It felt less like course work and more like detective work.
“Archival research meant literally digging through thousands of documents—most that had nothing to do with our project—to find a single piece of paper,” said Emilie Irene Neumeier, a student in Professor Matthew Lassiter’s winter 2015 seminar, History 497, Global Activism at U-M: The Anti-War, Anti-Apartheid, and Anti-Sweatshop Movements.
“As tiring as that can get, the moment of finding a document that mattered was so exciting it made up for the hours spent looking through everything else,” said Neumeier, a history and political science major who graduated in May.
Neumeier was among thirteen undergraduates who set out to understand the role of University of Michigan students in social movements against the Vietnam War, apartheid in South Africa, and sweatshops that manufactured U-M apparel. Their quest took them deep into university archives and less traditional territories, even requesting documents from the Office of the President via the Freedom of Information Act. Some sought answers from the participants themselves, compiling hours of interviews, all captured via video.
The students and the instructor all agree that conducting research for a public audience motivated everyone involved to work extremely hard. “Instead of the traditional lengthy research paper, where the intended audience is generally the professor, the students produced a high-quality public website—an in-depth digital version of a museum-style exhibit with images, documents, and interviews,” said Lassiter.
Lassiter’s course was the first installment of Michigan in the World: Local and Global Stories project, a collaboration between the Department of History and the Eisenberg Institute for Historical Studies, with additional support from a generous gift from alumni Lisa and Timothy J. Sloan (the Sloans hold three U-M degrees between them, including Timothy Sloan’s bachelor’s in history and economics in 1982). Michigan in the World will continue through the university’s bicentennial celebration in 2017.
The program provides undergraduate history students the opportunity—in course work and through paid summer internships—to undertake archival historical research on the university and its relationships beyond its borders, and to present their findings to the public in online exhibitions.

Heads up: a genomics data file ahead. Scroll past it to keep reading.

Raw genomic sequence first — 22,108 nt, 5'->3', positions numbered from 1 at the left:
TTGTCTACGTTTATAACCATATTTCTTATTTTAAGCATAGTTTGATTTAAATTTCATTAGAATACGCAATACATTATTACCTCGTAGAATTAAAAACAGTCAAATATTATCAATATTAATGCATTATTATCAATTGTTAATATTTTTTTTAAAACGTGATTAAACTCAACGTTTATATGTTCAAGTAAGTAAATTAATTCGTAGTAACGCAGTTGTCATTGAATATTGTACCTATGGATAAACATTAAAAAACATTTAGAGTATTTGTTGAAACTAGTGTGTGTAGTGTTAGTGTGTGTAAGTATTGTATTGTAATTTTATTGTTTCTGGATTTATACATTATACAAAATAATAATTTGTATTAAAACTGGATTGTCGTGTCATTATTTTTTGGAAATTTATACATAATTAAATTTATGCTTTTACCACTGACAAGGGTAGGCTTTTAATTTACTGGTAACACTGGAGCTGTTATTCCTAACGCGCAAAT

Projects like these, called public history, provide students with a new perspective on historical research and the role of the scholar in society. They benefit the public, providing digestible yet nuanced accounts of historic events. And they help students gain technical knowledge in the construction and presentation of the online exhibits. These skills are essential in many of today’s career paths.
After bringing themselves up to speed on the secondary literature surrounding their topics, the students dug into the archives. They met regularly at the Bentley Historical Library, which preserves documents, images, films, and objects related to the history of the university and the state. They also explored the Joseph A. Labadie Collection, which focuses on the history of social movements. Part of the challenge was simply learning what to look for—and to limit their project’s scope—over the course of a single sixteen-week term.
“The students became adept at sifting through vast amounts of information and using sources to find other sources, which led to some incredible discoveries in untapped archival collections,” said Lassiter. The online exhibits include hundreds of these full-text original sources, which allow viewers to review digitized versions of documents and images, most of them available to a general public audience for the first time.
In March, the students in the anti-war team took advantage of the fiftieth anniversary commemoration of the 1965 U-M teach-in on the Vietnam War to interview key players like William Gamson, Tom Hayden, and other former professors and students who returned for the event.
“Having the opportunity to interview them in person was priceless,” said Obadiah Brown, a history and international studies major who plans to graduate in 2016. “The oral interviews were extremely intimidating at first, but slowly it became easier asking questions and knowing where to guide the individual for the information we needed.”
Their quest also led them to less traditional resources, like Facebook.
Mary Bridget Lee, a history major who graduated in May, worked on the anti-sweatshop exhibit team, studying student activists on campus in the 2000s. “We found the Facebook group the members had created—that gave us a lot of contacts and some insight into group dynamics that is usually impossible to find,” Lee said.
In some cases, the stories had never seen the light of day. Students working on the anti-apartheid exhibit developed one of the first scholarly considerations of the campus movement to pressure universities to divest from corporations that did business with the South African government. “The campus anti-apartheid movement is one of the most consequential but least visible mass social movements of the modern era,” said Lassiter. “Now, it’s available in an online exhibit, accessible to scholars, students, and the general public.”
The exhibits are accessible on the Michigan in the World website, where new content will be added several times per year.
In June, the students working in the anti-apartheid and anti-Vietnam War teams learned they had won first and second place (respectively) in their category for the 5th Annual U-M Library Undergraduate Research Award.
Said Lassiter, “This was one of the most meaningful and important teaching experiences of my career.”